Mom Finds Drugs Inside Child's McDonald's Happy Meal, Two Employees Charged

A mother in Auburn, Maine, was shocked to find Suboxone in her child's Happy Meal box last week after leaving the restaurant.

According to police, the Suboxone fell into the box by accident; however, two McDonald's employees have reportedly been fired and charged. Police say they are expected to appear in court on Nov. 3.

In a statement posted to their official Facebook page, Auburn Police said that on June 30, detectives received a call that a mother had found Suboxone in her 11-year-old son's Happy Meal box. After an "extensive review" of the store's surveillance footage, police identified the employee responsible for the incident.

Footage showed that the employee had Suboxone in his shirt pocket while preparing the meal, police said. When he bent over to retrieve something from the counter, the Suboxone  — along with a Bic pen — fell into the Happy Meal box unnoticed. Police claim that the employee didn't notice the missing Suboxone until the incident was later brought to the attention of the store.

Though the Happy Meal incident was accidental, the two employees involved were subsequently fired and charged because the employee had obtained the Suboxone illegally from another employee earlier in their shift.

"In our restaurants, nothing is more important than the safety and well-being of our employees and customers," Taylor Goble, owner/operator of the McDonald's said in a statement obtained by Newsweek. "I was shocked and disappointed by the behavior of these crew members, which goes against the values we have as an organization and will not be tolerated. These individuals are no longer employed by my organization. We are taking this matter seriously so that we can continue to maintain our high standards."

Auburn Police have charged Michael Sevey, 43, with Unlawful Possession of Schedule (W) drugs, Class D; and Mariah Grant, 29, with Unlawful Trafficking in Scheduled Drugs (W), class B.

Police said McDonald's management cooperated with their investigation.

Suboxone is a drug used to help those suffering from opioid addiction and is made up of two ingredients: Buprenorphine and naloxone. In the past, only doctors who held a special certificate from the Department of Health and Human Services, known as the "X-waiver," could prescribe the drug.

Many believe that this waiver prevented many patients from receiving treatment, which could be one reason why Suboxone is often sold on the black market. However, those buying the drug illegally are not trying to get high, says Addiction Center; instead, they are trying to get relief from their opioid withdrawal.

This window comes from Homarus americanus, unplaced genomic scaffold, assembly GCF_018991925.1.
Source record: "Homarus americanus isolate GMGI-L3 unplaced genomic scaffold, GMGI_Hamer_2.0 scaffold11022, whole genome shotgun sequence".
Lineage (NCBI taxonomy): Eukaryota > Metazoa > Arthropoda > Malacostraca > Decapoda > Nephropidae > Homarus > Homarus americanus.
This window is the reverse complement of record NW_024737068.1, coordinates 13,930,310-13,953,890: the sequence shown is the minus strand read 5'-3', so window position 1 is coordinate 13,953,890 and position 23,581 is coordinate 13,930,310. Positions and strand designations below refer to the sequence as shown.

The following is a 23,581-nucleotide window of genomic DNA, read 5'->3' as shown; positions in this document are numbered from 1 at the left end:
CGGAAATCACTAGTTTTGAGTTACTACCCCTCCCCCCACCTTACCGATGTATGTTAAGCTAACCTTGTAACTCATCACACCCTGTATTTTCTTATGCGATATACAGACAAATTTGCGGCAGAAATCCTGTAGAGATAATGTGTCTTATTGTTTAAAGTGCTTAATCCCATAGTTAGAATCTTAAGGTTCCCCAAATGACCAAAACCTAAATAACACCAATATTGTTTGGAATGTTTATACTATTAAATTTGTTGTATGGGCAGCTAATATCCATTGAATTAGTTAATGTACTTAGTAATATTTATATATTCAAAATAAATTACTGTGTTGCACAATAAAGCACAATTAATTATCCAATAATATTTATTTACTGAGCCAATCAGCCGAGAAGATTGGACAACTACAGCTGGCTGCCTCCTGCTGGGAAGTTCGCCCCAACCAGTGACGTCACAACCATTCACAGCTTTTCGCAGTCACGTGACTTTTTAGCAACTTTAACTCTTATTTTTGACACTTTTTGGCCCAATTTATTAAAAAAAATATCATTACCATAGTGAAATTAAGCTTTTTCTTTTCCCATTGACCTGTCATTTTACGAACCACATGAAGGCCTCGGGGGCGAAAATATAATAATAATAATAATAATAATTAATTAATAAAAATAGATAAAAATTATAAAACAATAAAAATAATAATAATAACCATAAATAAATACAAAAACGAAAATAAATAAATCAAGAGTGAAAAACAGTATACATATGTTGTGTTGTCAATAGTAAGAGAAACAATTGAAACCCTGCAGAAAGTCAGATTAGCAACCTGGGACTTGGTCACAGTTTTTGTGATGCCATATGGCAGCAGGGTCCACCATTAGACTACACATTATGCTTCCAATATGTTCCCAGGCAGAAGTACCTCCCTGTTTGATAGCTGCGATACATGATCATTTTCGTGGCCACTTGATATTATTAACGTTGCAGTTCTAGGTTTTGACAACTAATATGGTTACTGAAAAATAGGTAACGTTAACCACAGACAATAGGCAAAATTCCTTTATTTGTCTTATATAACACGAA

The guidelines surrounding buprenorphine, one of the key drugs found in Suboxone, have changed several times over the past six months as a result of a rise in opioid-related deaths. In January, NPR reported that the Trump administration released federal guidelines that enabled doctors to prescribe buprenorphine without the X-waiver. This move would have given more patients access to the drug for proper treatment.

"The medical evidence is clear: access to medication-assisted treatment, including buprenorphine that can be prescribed in office-based settings, is the gold standard for treating individuals suffering from opioid use disorder," said Adm. Brett P. Giroir, former assistant secretary for HHS, per NPR. "Removing some of the certification requirements for an X-waiver for physicians is a step toward providing more people struggling with this chronic disease access to medication-assisted treatment."

However, as reported by The Hill in April, The Biden administration immediately halted these guidelines after taking office in January. But in April, after overdose deaths reached their highest point as a result of the COVID-19 pandemic, the administration released new guidelines, again removing the need for the X-waiver but with a few stipulations.

Now, a variety of practitioners can treat up to 30 patients with buprenorphine without undergoing special training, so long as they send send "a notice of intent to prescribe buprenorphine from HHS's Substance Abuse and Mental Health Services Administration (SAMHSA)." Those practitioners who seek to treat more than 30 people will need to hold federal waivers.

7/8/2021: This story has been updated to include a comment from Taylor Goble.

Suboxone
A mother in Auburn, Maine found Suboxone in her son's Happy Meal box last week. Police determined that the incident was an accident; however, two former employees have been charged, one for unlawful possession of drugs, the other for unlawful trafficking of drugs. Spencer Platt / Staff/Getty